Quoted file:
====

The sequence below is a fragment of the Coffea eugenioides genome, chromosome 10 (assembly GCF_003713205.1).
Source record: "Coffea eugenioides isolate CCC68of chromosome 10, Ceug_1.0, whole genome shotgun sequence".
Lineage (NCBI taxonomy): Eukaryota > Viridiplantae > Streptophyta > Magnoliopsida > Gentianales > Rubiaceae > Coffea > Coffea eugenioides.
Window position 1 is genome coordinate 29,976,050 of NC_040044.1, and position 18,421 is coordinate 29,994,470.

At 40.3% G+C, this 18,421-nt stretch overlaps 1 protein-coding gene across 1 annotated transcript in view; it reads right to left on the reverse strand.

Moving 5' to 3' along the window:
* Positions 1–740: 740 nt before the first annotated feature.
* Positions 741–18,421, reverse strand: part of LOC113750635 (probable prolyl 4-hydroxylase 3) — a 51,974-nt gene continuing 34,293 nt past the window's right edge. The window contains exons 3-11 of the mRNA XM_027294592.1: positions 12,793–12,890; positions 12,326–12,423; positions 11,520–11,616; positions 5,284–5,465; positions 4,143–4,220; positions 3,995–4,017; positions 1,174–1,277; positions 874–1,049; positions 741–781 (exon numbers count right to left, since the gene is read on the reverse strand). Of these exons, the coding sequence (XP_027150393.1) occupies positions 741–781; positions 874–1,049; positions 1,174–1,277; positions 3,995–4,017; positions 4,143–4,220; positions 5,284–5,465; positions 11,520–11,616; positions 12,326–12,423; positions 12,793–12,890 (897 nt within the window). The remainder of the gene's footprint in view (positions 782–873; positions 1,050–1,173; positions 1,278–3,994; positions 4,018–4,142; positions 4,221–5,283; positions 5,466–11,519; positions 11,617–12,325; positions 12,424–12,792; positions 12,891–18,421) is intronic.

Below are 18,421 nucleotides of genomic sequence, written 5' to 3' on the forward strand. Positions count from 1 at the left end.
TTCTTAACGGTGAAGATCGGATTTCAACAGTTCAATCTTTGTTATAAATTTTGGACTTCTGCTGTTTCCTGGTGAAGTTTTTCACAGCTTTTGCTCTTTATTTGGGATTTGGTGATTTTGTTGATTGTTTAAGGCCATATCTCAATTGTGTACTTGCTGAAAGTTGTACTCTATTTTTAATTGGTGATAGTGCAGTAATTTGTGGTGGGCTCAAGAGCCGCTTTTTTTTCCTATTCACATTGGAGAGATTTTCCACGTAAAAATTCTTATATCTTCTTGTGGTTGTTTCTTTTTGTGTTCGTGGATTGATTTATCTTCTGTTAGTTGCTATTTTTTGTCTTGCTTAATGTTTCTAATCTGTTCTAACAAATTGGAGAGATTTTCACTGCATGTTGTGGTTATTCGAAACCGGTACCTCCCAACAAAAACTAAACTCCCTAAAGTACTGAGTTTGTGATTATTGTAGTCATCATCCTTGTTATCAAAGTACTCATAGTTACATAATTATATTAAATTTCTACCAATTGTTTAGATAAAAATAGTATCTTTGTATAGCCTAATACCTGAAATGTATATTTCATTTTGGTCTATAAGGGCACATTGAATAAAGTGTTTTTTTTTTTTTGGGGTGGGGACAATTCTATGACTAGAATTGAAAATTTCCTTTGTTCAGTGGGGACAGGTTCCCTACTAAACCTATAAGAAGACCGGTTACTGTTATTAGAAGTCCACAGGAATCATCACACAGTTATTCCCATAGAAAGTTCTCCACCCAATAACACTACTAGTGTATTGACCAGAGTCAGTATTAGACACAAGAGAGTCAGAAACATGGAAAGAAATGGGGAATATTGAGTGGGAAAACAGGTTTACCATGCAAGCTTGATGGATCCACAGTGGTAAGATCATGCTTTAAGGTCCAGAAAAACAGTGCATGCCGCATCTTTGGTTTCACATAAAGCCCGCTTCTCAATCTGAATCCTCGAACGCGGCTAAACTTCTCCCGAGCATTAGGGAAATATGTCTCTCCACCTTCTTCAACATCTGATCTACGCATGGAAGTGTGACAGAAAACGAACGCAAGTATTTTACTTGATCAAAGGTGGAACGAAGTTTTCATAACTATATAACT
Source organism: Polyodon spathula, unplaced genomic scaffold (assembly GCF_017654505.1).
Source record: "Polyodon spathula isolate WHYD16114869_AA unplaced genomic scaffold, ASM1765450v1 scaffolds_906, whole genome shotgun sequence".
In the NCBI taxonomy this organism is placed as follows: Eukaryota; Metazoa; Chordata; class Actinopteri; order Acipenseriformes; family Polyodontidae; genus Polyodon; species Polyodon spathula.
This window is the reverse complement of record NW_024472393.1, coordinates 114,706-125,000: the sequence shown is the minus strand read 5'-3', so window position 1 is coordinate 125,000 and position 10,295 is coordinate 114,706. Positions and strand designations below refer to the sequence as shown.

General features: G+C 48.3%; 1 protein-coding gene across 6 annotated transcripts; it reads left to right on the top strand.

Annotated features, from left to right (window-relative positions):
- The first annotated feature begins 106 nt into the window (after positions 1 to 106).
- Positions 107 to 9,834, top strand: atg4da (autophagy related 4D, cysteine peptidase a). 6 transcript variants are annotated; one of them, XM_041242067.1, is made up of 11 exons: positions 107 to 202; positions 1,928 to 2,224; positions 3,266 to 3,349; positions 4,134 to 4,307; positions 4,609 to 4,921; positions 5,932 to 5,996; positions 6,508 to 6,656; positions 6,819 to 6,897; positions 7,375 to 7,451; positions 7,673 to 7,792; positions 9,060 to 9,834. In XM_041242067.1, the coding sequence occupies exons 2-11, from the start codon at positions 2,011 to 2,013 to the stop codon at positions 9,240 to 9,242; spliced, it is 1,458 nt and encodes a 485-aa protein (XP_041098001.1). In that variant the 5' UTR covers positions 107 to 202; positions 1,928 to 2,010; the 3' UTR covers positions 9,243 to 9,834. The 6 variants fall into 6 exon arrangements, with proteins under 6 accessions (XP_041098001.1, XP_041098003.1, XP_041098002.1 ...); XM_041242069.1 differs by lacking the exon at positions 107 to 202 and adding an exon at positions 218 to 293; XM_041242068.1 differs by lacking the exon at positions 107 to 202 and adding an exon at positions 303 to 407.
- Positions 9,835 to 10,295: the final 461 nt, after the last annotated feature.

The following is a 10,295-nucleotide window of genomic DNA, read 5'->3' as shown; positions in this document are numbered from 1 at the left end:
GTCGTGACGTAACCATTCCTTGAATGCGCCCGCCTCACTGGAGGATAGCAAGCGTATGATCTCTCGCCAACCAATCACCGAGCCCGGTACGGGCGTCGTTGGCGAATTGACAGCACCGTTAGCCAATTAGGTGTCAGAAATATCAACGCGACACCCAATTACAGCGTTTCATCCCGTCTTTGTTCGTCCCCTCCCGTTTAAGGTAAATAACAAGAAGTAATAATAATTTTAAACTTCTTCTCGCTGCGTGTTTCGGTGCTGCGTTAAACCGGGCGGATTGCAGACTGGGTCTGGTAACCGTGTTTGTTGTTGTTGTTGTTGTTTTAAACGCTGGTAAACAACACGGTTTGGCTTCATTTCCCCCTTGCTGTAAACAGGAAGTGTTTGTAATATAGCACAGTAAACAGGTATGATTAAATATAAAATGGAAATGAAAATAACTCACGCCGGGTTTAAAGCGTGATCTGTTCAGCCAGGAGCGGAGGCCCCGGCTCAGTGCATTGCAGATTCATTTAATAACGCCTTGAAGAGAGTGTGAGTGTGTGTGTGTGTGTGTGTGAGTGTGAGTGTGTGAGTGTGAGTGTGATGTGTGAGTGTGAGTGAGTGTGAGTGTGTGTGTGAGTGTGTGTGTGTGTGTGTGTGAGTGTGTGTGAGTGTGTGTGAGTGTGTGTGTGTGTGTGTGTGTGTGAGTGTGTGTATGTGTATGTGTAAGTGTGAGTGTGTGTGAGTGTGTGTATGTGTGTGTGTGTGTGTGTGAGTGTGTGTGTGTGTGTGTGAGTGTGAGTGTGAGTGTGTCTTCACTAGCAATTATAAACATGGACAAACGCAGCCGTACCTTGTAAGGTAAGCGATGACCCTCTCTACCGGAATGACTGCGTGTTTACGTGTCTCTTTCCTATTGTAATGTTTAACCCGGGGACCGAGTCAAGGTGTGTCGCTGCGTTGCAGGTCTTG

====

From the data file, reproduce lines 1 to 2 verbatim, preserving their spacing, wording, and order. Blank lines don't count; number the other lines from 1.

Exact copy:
The sequence below is a fragment of the Coffea eugenioides genome, chromosome 10 (assembly GCF_003713205.1).
Source record: "Coffea eugenioides isolate CCC68of chromosome 10, Ceug_1.0, whole genome shotgun sequence".